The importance and limitations of cash flow ratios

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  • Essay Title: A critical review of the importance and limitations of cash flow ratios for the interpretation of financial statements.
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A critical review of the importance and limitations of cash flow ratios for the interpretation of financial statements

2014

ABSTRACT

This study will investigate on the importance and limitations of cash flow ratios for the interpretation of financial statements. It will discuss in detail the reasons which led to the introduction and development of cash flow ratios, the various aspects as to how cash flow ratios are useful and the limitation of cash flow ratios as an indicator of the financial strength of an organisation.

ACKNOWLEDGEMENT

CONTENTS

Chapter- 01

1.1 Introduction To Ratios

Financial ratios can be identified as the main analytical tool used for the evaluation of the financial performance and position of organisations.

Many have defined ratios in many different ways as follows;

ï‚· According to Khan and Jain (2004) ratios are defined as “the numerical or quantitative relationship between two variables”.

ï‚· Leach (2010) describes ratios as “A ratio is simply one number divided by another. In financial terms an accounting ratio is one figure from a set of accounts divided by another figure.”

Thus, it can be concluded that ratios are a quantitative measure of value which show the inter relationship between two different variables.

1.2 Ratio Analysis

The term “ratio analysis” can be explained as “the systematic use of ratio to interpret the financial statements of a firm so that the strengths and weaknesses of a firm as well as its historical performance and current financial condition can be determined” (Khan and Jain 2004).

“Ratios, however, will only be meaningful if compared intra-company and inter-company. Intra-company analysis is where ratios are compared within the company, while inter-company analysis is where ratios are compared between or among the same type of companies.”( Ibarra 2009,cited in Weygandt, Kieso, & Kimmel, 1998).This conclusion arrived at by C. Ibarra clearly explains the fact as to how ratios are of immense use in the practical world. Ratios cannot be of any use as a standalone measure; but should be compared with a standard set for example an industry ratio in order to make it a much meaningful measure which can be used by firms to improve their current and future comparative performances.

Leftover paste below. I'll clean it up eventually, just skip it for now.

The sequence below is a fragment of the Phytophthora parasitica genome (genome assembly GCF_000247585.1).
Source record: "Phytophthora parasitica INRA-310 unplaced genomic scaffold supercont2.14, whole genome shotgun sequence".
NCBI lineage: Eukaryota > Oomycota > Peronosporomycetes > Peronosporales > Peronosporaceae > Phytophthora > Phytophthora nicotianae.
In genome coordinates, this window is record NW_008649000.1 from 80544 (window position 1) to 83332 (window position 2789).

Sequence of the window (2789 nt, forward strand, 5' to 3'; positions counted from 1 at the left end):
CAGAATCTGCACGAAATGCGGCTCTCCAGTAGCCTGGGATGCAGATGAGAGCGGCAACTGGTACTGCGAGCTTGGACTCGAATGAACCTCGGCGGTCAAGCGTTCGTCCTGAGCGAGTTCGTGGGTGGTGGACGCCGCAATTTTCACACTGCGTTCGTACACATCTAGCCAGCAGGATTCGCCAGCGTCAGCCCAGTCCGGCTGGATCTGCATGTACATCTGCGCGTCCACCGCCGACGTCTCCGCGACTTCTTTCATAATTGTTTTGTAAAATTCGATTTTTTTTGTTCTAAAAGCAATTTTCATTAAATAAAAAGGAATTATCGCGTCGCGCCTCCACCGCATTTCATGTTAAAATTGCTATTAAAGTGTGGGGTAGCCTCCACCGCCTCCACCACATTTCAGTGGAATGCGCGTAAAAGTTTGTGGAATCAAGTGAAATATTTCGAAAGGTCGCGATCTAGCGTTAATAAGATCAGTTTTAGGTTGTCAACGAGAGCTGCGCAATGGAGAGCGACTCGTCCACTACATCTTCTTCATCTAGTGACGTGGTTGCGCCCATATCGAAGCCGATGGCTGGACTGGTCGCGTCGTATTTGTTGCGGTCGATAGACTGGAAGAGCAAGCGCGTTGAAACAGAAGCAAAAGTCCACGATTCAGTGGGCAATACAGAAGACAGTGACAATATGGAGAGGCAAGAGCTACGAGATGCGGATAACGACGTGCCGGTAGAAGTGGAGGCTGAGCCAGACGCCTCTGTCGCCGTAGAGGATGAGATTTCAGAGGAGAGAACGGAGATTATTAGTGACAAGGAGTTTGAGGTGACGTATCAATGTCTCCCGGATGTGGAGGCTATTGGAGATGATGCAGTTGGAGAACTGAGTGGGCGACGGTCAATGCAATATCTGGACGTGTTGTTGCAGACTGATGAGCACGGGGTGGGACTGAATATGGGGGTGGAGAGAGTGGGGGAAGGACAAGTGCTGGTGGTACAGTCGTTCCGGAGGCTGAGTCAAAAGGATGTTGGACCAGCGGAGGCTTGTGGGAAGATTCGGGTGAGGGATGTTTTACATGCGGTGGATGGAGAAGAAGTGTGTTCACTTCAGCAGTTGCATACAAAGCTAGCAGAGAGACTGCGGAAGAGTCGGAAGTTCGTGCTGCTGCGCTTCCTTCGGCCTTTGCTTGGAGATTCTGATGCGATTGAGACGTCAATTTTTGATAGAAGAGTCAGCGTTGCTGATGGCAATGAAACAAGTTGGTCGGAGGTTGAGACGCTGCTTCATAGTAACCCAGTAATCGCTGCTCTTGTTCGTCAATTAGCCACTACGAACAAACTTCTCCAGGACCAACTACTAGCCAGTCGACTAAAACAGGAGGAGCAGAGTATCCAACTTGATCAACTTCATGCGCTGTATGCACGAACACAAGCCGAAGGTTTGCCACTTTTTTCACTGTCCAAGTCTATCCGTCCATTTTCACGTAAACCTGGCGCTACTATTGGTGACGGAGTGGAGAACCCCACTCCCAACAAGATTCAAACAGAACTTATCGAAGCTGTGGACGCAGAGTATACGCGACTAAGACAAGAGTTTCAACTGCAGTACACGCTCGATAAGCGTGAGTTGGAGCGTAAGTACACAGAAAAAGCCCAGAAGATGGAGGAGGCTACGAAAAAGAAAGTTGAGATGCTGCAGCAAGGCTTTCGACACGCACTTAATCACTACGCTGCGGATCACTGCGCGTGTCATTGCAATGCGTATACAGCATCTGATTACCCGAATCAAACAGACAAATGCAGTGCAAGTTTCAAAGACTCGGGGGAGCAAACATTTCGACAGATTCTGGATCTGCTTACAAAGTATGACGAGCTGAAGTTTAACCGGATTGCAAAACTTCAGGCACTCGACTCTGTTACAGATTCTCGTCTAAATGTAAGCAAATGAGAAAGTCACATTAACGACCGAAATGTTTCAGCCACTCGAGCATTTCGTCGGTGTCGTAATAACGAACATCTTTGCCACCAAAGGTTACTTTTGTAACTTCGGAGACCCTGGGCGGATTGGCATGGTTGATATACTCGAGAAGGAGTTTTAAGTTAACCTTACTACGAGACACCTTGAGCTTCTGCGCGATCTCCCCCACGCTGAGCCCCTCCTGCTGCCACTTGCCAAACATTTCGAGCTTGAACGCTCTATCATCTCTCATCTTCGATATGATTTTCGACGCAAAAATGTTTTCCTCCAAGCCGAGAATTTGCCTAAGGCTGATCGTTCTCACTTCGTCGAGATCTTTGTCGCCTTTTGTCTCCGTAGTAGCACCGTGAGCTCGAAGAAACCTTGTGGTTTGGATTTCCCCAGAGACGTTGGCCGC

1.3 Evolution of Ratios

These financial ratios are said to be in use since the nineteenth century. Traditionally, the current ratio and the quick ratio were used to analyse the financial performance and position of the business. The below statements made by various authors show the relative importance of ratios as a technique to assess the financial aspects of a firm.

ï‚· Kamal and Quader (2010),cited in Bliss considers ratios to be “indicators of the status of fundamental relationships within the business”.

ï‚· Weil, Schipper and Francis(2014, p.222), state that ratios aid financial statement analysis because they summarize data in a form easy to understand, interpret and compare.

ï‚· According to Moyer et al. (2012, p.70) financial analysis assists in identifying the major strength and weaknesses of a business enterprise.

Therefore it can clearly be identified that ratios when computed accurately and used appropriately are one of the best ways to access a firm in terms of its liquidity, solvency and future stability.

However, these traditional ratios being exclusively relied upon the values derived from the Income statement and Statement of Financial Position gave rise to the concept of cash flow based ratios. These cash flow indicator ratios are said to provide a better insight of the company than the traditional ratios as they consider the values of real cash that has flown to and from the company than evaluating their performance based on accrual accounting.